In several recent postings (one, here), I made reference to the detailed request for information from the City of Waukesha by the Department of Natural Resources to cure "deficiencies" that the DNR has found in the city's Lake Michigan water diversion application.
Rather than put up another link, I am posting below the full text of the letter, and you can decide whether Waukesha's Common Council in April prematurely voted to approve the application and send it on to the DNR for review.
Note that the letter contained issues Waukesha and the DNR were to discuss at a meeting on November 18th, but was canceled by Waukesha because it didn't didn't want environmental organization representatives - - a "special interest,"it claimed, to attend as observers.
If the application eventually passes muster at the DNR - - and that will include public hearings and the completion of an Environmental Impact Statement down the road - - the other seven Great Lakes states each then get a crack at posing their own questions, too.
All I'll say is that I worked for the Mayors of Milwaukee and Madison for 13 years, and the same amount of time as a reporter and editor at the Milwaukee Journal and Journal Sentinel working on government stories, and never saw a letter from one Wisconsin unit of government to another quite like this one.
Here is the text:
December 2, 2010
Paul R. Ybarra Common Council President, City of Waukesha Waukesha, WI 53188
Subject: City of Waukesha Great Lakes Water Diversion Application Dear Mr. Ybarra:
Secretary Frank has asked me to follow up with you regarding the City of Waukesha application for a diversion of Great Lakes water. In light of the fact that the meeting scheduled for November 18th did not take place, this letter is intended to provide the city with more detail about the questions that have been generated by our staff’s initial review of the city’s application.
The department is committed to an independent, thorough and transparent review of the application under the standards and requirements of the Great Lakes Compact and the State’s implementing statutes and administrative codes. The facts that provide the basis for analysis of the relevant scientific, engineering, environmental, and financial issues are by their nature detailed and highly technical.
We trust that the questions set forth in this letter will provide guidance to the city as you gather the information the department is requesting. It is important that we have this information so that we can thoroughly analyze the City of Waukesha’s diversion application against the standards required by law.
The questions and additional information needed are organized according to three main topic areas of the application: return flow issues; issues associated with water supply alternatives; and issues associated with water conservation and efficiency requirements.
Within each area, a Compact standard or requirement of the State’s implementing statutes or administrative codes is listed, followed by questions or comments related to the City’s need to comply with the specific standard or requirement.
A. Issues Related to Return Flow Alternatives
Contact: Kristy Rogers, Kristy.Rogers@Wisconsin.gov, 608-266-9254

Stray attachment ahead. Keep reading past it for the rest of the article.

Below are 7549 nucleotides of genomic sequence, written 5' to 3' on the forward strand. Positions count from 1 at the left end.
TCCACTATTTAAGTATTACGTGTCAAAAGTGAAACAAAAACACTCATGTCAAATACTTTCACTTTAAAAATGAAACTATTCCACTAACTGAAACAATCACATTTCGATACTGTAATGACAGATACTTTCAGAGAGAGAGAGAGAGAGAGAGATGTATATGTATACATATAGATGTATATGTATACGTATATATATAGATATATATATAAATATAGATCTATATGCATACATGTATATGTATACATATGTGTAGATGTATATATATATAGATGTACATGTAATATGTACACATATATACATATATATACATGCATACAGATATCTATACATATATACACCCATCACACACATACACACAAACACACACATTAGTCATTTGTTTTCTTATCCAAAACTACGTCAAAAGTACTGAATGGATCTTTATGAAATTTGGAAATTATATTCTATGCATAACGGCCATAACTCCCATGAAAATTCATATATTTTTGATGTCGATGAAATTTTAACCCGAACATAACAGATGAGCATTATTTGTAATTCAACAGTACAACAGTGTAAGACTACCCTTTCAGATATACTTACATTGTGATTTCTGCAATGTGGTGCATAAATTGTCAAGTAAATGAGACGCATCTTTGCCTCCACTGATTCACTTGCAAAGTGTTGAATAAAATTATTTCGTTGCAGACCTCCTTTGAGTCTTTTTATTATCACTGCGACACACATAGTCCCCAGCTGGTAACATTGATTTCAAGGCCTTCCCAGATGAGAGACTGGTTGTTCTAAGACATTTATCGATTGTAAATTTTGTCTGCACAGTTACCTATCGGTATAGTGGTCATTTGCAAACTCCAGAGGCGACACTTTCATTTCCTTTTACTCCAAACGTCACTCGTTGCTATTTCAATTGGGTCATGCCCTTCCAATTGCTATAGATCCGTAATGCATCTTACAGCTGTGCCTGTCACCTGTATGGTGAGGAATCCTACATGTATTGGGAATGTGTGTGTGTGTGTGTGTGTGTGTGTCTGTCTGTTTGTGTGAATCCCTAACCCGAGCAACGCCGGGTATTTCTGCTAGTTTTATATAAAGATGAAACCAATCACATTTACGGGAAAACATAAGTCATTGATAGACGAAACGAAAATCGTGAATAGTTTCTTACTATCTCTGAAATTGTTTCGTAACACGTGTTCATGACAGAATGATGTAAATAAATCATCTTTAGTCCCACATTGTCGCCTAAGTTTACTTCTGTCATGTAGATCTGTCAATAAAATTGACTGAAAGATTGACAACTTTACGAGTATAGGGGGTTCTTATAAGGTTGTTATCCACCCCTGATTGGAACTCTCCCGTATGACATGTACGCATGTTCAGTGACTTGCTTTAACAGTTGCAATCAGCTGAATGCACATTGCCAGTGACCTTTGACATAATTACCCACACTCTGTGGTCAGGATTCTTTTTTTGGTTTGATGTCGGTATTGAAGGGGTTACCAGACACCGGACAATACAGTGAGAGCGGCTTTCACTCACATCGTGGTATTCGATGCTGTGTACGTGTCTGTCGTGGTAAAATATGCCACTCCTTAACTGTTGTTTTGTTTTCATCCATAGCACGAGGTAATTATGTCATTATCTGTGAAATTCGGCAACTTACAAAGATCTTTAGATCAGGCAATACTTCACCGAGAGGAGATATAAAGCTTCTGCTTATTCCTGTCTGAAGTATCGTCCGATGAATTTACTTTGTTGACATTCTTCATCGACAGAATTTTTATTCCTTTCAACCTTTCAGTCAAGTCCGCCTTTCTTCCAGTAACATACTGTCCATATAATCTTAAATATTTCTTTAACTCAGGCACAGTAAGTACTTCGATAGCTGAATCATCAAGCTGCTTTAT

Standards: s. 281.346(4)(e)1.c., Wis. Stats. “The proposal maximizes the amount of water withdrawn from the Great Lakes basin that will be returned to the source watershed and minimizes the amount of water from outside the Great Lakes basin that will be returned to the source watershed.”; s. 281.346(4)(f)3., Wis. Stats. “An amount of water equal to the amount of water withdrawn from the Great Lakes basin will be returned to the source watershed, less an allowance for consumptive use.”
RF1. How much water will the Waukesha wastewater treatment plant continue to receive from the Mississippi Basin? Provide a table and graph showing the daily volumes of wastewater received from other communities/areas that will not receive Lake Michigan water for the years 2007-2010, and include information on any proposed increased or decreased flows from these areas.
RF2. Provide a table and graph showing how the proposed return flow management plan would have worked for 2005 and 2008 based on the actual daily flows during those years. How much water would have been returned to Underwood Creek versus the Fox River?
RF3. Provide the conceptual plans for the physical components that will be used for changing the effluent flow between the two discharge points.
RF4. What specific criteria will be used to decide when and how much water will be returned to the Fox River versus Underwood Creek? (E.g., No flow will be discharged when the flow in Underwood Creek is X (amount) based upon a measurement at Y (location)?, etc.)
Standard: s. 281.346(4)(f)3m., Wis. Stats. “The place at which the water is returned to the source watershed is as close as practicable to the place at which the water is withdrawn, unless the applicant demonstrates that returning the water at that place is one of the following: a. Not economically feasible. b. Not environmentally sound. c. Not in the interest of public health.”
RF5. For each proposed water supply alternative, provide an analysis showing a return flow option that complies with the above standard. The current application only includes an analysis for the Milwaukee water supply alternative. In addition, the current application only provides information showing that returning the water to Underwood Creek is the least cost alternative but does not demonstrate that it is not economically feasible, not environmentally sound, or not in the interest of public health to return the water to Lake Michigan as close as practicable to the withdrawal site.